Actors (from left) Hamish Parkinson and Eli Matthewson
retired the Velcro City script after its final Dunedin
Fringe Festival performance on Saturday. Photo by Peter
The script of the live-action cartoon show Velcro
was retired when its Dunedin Fringe Festival run
finished on Saturday.
In the show, actors Eli Matthewson and Hamish Parkinson wear
costumes and accessories created from paper, felt pens and
velcro to play a cast of more than 20 characters.
Mr Matthewson said the pair had taken the show to Fringe
Festivals in Wellington and Auckland and decided to close the
curtain on the polished show in Dunedin.
''Because this is our last stop, we had got it pretty
The writing of the show started in 2011 and was performed for
the first time at the Auckland Fringe early last year. It won
the best comedy award.
The Playhouse Theatre in Dunedin was the biggest space the
show had been performed in and in the theatre bigger
performances were required to reach the audience.
The Velcro City script, rather than the show, was
being retired and the pair were thinking of writing a more
global script called Velcro City 2.
''Then we can have the option of taking it to the Melbourne
or Adelaide Fringe.''
Mr Matthewson said Velcro City had too many references
for a New Zealand audience to succeed internationally.
If performers had international ambitions, Dunedin theatres,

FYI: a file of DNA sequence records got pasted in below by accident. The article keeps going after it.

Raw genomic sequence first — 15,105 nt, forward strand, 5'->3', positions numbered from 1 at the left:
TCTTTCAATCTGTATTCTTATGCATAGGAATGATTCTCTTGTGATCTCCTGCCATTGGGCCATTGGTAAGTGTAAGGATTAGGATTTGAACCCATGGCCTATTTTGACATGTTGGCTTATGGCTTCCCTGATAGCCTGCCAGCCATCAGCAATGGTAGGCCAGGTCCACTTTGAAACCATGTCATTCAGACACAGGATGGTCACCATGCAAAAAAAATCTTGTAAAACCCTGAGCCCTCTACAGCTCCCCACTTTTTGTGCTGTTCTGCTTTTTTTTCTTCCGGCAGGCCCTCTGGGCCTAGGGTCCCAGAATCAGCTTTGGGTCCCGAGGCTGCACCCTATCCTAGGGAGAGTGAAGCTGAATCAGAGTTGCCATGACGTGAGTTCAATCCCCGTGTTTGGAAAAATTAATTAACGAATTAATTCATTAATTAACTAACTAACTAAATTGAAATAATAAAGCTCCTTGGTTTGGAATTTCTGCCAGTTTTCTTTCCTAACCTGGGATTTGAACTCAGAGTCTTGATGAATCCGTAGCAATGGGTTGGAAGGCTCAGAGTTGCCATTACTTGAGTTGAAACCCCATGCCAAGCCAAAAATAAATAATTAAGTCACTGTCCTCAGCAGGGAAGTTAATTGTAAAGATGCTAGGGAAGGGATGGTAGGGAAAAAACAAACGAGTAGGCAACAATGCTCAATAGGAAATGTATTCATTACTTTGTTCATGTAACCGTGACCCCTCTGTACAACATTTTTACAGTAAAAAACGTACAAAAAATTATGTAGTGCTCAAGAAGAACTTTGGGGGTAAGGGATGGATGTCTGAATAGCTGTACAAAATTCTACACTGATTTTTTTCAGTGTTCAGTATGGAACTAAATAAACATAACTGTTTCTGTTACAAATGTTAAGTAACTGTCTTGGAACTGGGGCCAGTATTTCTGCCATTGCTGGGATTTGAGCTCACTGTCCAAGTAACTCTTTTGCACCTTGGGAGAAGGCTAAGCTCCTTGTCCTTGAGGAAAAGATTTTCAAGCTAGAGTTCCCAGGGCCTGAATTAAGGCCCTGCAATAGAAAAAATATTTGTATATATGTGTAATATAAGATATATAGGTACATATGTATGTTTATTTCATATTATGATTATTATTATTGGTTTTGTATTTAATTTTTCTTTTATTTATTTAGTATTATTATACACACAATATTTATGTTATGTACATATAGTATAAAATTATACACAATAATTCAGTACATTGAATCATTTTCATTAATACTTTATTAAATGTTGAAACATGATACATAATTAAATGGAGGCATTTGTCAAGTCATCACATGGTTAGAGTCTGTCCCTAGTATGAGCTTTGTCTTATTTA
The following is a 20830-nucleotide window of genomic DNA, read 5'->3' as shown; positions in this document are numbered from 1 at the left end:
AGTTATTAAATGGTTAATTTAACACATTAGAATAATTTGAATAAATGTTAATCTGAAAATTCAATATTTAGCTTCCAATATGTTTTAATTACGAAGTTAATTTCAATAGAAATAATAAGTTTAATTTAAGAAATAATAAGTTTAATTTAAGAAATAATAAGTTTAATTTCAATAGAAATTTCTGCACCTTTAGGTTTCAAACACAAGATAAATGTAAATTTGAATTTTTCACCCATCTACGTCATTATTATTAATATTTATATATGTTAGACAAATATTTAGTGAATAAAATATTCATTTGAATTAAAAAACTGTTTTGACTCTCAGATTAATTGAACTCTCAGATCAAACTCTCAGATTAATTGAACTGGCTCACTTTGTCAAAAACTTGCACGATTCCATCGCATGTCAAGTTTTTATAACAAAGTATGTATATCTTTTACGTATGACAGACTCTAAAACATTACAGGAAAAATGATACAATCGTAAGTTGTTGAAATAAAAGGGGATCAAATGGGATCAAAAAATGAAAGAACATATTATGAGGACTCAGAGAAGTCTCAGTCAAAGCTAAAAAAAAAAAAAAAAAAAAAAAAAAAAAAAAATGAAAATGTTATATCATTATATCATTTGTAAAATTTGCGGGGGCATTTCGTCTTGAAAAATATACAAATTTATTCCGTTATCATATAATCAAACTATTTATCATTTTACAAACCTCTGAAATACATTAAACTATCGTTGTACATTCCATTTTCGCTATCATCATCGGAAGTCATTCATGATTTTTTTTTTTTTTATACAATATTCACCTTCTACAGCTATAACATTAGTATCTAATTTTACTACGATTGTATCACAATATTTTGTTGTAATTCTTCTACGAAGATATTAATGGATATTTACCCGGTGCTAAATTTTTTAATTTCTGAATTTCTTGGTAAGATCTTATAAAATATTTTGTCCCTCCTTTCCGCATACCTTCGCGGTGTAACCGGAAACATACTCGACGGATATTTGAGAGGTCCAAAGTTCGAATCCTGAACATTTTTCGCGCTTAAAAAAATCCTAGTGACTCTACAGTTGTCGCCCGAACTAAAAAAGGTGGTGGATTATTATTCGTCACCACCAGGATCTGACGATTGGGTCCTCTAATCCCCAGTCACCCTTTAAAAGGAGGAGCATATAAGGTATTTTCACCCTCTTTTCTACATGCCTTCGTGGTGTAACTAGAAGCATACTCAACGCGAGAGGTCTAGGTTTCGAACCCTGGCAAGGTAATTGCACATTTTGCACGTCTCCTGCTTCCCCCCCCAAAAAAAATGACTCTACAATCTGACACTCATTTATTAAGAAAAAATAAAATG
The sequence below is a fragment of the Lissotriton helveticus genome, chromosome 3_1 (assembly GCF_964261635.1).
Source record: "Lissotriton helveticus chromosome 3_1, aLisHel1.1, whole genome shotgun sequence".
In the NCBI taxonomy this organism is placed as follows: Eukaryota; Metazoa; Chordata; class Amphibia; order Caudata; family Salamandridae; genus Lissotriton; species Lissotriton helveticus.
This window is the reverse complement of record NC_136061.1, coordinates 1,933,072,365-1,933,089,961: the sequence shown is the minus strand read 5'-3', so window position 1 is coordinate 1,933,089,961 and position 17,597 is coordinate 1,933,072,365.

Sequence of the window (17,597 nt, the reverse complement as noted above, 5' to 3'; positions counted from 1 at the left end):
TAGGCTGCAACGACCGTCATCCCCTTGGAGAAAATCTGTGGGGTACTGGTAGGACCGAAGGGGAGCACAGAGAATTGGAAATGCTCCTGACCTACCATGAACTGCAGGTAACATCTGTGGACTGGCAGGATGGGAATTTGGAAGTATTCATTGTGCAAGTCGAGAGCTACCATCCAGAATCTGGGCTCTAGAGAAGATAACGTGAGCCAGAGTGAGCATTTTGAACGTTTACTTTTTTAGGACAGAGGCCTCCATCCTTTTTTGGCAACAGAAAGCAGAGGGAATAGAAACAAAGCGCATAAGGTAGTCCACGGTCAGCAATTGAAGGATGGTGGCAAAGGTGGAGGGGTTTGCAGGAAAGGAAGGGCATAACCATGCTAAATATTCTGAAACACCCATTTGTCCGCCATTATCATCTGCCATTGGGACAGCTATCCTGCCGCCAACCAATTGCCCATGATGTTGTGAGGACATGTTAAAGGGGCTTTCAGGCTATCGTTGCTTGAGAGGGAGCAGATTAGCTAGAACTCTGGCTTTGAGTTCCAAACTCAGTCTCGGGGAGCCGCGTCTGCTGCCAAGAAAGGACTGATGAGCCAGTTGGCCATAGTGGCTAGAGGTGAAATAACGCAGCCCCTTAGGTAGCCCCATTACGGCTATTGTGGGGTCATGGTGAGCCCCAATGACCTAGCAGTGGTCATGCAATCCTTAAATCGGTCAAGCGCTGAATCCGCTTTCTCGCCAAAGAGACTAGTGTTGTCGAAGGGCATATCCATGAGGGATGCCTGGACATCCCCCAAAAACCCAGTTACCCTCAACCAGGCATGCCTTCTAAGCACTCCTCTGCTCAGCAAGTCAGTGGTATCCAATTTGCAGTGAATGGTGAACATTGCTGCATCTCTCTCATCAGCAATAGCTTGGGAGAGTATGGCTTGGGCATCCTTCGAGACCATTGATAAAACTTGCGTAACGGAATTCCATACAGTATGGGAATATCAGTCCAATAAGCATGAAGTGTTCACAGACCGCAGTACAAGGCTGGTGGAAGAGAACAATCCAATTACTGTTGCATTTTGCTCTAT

such as the Playhouse, were ideal places for a final
performance before travelling abroad with it.
Mr Matthewson said with the Dunedin Fringe finished, the pair
had began thinking about writing their solo comedy gigs for
the New Zealand International Comedy Festival in Wellington
and Auckland from next month.
Mr Matthewson said he had planned to write his solo show in
Dunedin but had failed to start.
''I always come here thinking I'll have so much time during
the day but you end up staying out late watching other shows,
and drinking after every show, and your daytime is not very
But watching shows and socialising was an important part of
attending the Dunedin Fringe .
''To see each other's work and see what is working and how
you fit into the picture is quite important.''
Mr Matthewson said more comedians testing new shows at
Dunedin Fringe was a great idea.
''But it would mean you would need to have a show ready a
month earlier than usual - which would be a great thing - but
I'll finish writing my comedy show three days before its
first performance, I'm sure.''